The FMIC would charge an appropriate guarantee fee to cover expected losses, plus a capital buffer of 2.5 percent. Fees would be kept in a Mortgage Insurance Fund to handle incoming claims, backed by the full faith and credit of the U.S. government.

The bill also requires all entities that seek the government guarantee to pay a 10 basis point fee to support affordable housing activities.  Based on recent filings of Fannie Mae and Freddie Mac, such a fee would generate about $5 billion annually.  This funding would be allocated as follows:

  • Seventy-five percent would go to the Housing Trust Fund (HTF), as originally authorized by the Housing and Economic Recovery Act of 2008 (HERA), with two revisions:
  1. Establishes a set-aside of $20 million or 2 percent of the annual allocations for competitive grants supporting housing activities targeting federally recognized Native American tribes
  2. Increases the HTF small-state minimum to $5 million
  • Fifteen percent would go to the Capital Magnet Fund (CMF), also as originally authorized by HERA, while similarly clarifying that Treasury’s Community Development Financial Institutions Fund (CDFI Fund) must consider tribal housing needs when making CMF allocation awards.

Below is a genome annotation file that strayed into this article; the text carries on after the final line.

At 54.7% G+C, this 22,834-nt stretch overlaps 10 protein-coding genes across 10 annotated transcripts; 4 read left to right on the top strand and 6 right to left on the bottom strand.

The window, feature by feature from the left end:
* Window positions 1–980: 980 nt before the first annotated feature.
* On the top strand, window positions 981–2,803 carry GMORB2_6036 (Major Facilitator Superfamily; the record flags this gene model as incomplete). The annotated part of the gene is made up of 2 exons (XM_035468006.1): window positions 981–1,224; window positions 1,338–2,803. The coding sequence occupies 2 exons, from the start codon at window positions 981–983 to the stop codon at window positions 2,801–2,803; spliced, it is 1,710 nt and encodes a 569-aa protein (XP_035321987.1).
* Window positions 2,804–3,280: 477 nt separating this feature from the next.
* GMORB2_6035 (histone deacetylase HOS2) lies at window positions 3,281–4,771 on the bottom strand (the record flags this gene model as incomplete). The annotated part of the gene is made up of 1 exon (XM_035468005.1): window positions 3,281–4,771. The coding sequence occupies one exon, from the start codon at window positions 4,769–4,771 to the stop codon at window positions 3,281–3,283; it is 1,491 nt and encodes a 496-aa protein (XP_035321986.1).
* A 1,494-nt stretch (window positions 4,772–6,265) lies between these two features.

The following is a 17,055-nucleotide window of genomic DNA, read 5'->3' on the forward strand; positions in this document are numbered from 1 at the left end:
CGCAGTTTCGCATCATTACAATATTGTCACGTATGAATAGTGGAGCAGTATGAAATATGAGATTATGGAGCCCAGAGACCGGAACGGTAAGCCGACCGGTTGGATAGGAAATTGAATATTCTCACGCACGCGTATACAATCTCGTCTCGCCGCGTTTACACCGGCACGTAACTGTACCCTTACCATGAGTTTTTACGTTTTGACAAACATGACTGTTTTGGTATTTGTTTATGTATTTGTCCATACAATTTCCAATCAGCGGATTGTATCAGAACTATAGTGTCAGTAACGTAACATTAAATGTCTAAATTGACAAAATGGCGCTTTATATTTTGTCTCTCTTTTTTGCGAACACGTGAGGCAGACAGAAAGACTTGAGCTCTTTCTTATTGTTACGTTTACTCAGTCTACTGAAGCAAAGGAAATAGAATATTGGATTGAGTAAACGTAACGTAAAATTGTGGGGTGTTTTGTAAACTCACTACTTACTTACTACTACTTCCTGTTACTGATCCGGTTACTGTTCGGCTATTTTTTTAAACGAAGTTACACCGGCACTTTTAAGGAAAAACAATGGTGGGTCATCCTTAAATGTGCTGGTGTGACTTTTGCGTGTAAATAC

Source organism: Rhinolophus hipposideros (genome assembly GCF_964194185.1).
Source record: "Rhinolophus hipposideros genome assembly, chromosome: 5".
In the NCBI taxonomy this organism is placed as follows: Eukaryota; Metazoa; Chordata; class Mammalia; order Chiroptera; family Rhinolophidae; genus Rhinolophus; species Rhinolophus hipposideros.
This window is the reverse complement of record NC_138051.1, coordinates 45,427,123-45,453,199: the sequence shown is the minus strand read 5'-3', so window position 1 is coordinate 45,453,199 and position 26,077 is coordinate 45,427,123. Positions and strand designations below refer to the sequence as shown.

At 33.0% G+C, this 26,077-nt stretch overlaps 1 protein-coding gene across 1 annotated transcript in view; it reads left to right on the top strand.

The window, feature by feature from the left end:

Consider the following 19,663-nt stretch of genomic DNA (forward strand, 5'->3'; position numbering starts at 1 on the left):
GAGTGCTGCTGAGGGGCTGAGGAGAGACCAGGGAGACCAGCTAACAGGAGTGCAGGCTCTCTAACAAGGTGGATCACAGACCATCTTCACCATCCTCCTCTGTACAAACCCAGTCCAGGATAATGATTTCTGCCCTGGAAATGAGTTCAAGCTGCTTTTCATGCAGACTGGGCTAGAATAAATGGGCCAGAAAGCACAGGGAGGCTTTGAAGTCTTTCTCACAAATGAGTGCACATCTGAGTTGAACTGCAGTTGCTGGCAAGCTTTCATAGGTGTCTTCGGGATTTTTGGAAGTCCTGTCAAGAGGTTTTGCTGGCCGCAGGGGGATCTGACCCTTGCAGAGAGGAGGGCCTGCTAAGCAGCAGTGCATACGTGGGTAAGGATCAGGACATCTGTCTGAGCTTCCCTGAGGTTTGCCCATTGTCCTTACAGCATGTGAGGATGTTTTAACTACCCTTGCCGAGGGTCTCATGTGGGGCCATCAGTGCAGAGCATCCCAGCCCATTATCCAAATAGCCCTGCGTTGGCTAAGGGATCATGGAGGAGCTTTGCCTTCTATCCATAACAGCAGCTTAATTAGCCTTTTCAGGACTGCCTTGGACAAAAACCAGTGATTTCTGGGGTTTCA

• Ten percent would go to the newly created Market Access Fund (MAF), which is designed to support innovation in responsible lending products, education, underwriting, and servicing in addressing both homeownership and rental housing needs of underserved markets, such as affordable housing preservation, manufactured housing, and rural communities.  A new division of the FMIC, the Office of Consumer and Market Access, would administer the MAF, and it would have the ability to set market-based incentives to attract lenders to serve those underserved markets.

Filling in much more detail than the previous Warner-Corker legislation, and recognizing that the GSE multifamily businesses were profitable before and during the recession, the bill would create an Office of Multifamily Housing to focus on ensuring a robust, liquid market for multifamily mortgages.  The multifamily divisions of Fannie Mae and Freddie Mac could be spun off and operate under the new capital and government guarantee requirements.